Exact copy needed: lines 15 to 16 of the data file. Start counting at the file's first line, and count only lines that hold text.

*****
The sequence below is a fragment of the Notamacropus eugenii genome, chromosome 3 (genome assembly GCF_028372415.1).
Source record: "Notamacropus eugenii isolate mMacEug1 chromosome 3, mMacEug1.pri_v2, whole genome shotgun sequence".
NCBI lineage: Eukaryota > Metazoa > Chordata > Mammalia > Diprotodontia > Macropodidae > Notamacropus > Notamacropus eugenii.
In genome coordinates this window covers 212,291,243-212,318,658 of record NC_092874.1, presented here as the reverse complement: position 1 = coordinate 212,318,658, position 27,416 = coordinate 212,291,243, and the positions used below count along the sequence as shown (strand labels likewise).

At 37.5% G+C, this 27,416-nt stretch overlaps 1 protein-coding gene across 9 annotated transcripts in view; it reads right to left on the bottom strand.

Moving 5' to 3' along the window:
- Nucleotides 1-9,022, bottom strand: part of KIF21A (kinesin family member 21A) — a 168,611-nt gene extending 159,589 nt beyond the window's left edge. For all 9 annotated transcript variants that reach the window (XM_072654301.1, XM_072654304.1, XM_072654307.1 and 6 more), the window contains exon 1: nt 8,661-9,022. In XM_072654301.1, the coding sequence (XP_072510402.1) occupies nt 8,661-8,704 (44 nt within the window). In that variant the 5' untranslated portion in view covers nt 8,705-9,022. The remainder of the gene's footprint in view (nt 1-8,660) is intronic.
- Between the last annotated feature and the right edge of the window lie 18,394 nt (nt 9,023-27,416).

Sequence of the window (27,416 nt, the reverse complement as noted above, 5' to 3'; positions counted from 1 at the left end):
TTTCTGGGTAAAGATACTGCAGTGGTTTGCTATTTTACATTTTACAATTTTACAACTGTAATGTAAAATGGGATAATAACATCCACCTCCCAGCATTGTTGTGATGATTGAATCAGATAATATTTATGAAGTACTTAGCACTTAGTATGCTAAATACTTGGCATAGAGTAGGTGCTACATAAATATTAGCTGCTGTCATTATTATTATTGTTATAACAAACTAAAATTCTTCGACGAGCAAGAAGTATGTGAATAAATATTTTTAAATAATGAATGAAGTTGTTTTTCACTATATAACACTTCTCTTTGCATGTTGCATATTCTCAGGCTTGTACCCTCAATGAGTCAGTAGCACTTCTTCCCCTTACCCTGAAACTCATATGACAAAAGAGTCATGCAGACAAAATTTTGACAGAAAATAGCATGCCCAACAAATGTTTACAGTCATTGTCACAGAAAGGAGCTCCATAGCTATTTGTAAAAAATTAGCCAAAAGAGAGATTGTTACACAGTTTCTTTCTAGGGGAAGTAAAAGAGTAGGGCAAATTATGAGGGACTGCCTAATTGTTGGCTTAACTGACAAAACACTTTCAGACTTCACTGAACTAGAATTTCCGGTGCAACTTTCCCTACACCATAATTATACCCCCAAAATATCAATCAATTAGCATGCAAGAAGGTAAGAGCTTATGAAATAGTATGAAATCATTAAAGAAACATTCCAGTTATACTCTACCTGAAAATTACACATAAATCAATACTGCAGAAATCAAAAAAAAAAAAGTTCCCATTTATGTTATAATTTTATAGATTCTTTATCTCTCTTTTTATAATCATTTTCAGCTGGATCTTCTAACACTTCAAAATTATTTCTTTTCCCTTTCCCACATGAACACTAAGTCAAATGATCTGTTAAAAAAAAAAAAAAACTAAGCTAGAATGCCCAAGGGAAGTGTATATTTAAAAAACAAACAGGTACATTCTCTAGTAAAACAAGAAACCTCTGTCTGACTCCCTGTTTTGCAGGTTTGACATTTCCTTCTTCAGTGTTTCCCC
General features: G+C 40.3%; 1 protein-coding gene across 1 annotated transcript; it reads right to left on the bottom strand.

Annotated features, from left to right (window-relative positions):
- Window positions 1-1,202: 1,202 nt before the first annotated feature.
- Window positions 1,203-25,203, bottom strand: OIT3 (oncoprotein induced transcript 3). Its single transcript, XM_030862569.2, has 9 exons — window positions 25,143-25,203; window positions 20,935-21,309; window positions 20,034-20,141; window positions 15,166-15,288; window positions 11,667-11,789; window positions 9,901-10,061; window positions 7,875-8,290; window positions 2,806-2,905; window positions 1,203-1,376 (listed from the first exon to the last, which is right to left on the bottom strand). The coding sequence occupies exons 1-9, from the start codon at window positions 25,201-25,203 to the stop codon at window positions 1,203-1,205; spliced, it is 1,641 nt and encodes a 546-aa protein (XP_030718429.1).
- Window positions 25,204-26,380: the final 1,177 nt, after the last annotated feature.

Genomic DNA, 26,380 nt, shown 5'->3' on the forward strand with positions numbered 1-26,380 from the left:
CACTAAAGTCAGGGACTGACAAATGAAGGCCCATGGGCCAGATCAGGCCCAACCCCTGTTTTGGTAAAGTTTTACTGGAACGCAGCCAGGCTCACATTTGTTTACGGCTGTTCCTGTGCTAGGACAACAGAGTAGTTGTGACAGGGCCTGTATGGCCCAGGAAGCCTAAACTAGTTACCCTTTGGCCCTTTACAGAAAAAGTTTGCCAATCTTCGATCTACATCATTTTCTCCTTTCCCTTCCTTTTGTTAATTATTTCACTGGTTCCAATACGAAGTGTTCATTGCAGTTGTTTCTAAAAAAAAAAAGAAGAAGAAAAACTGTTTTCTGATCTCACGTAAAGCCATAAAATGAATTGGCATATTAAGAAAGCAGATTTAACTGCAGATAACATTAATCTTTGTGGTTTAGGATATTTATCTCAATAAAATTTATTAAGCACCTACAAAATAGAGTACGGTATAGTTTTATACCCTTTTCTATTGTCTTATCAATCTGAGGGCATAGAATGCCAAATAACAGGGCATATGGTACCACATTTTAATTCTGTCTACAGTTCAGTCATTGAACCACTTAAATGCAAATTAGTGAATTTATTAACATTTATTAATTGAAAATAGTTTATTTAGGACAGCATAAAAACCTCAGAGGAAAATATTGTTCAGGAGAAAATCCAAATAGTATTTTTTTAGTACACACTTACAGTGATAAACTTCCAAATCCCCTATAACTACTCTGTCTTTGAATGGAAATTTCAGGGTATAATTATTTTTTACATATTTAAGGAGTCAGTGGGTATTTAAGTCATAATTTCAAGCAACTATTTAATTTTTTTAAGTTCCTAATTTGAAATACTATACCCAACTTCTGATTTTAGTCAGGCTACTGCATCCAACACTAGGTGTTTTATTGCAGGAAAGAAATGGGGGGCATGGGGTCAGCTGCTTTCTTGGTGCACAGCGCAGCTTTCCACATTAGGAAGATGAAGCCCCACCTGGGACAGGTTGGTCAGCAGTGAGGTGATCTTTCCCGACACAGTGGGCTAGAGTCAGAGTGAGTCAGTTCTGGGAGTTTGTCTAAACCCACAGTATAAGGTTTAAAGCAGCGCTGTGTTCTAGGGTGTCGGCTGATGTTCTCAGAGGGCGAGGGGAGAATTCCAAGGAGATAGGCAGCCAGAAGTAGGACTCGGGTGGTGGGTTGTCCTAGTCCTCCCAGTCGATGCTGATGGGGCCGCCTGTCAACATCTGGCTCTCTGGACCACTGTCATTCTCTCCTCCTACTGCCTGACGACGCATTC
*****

- Window positions 25,204-26,380: the final 1,177 nt, after the last annotated feature.

Genomic DNA, 26,380 nt, shown 5'->3' on the forward strand with positions numbered 1-26,380 from the left: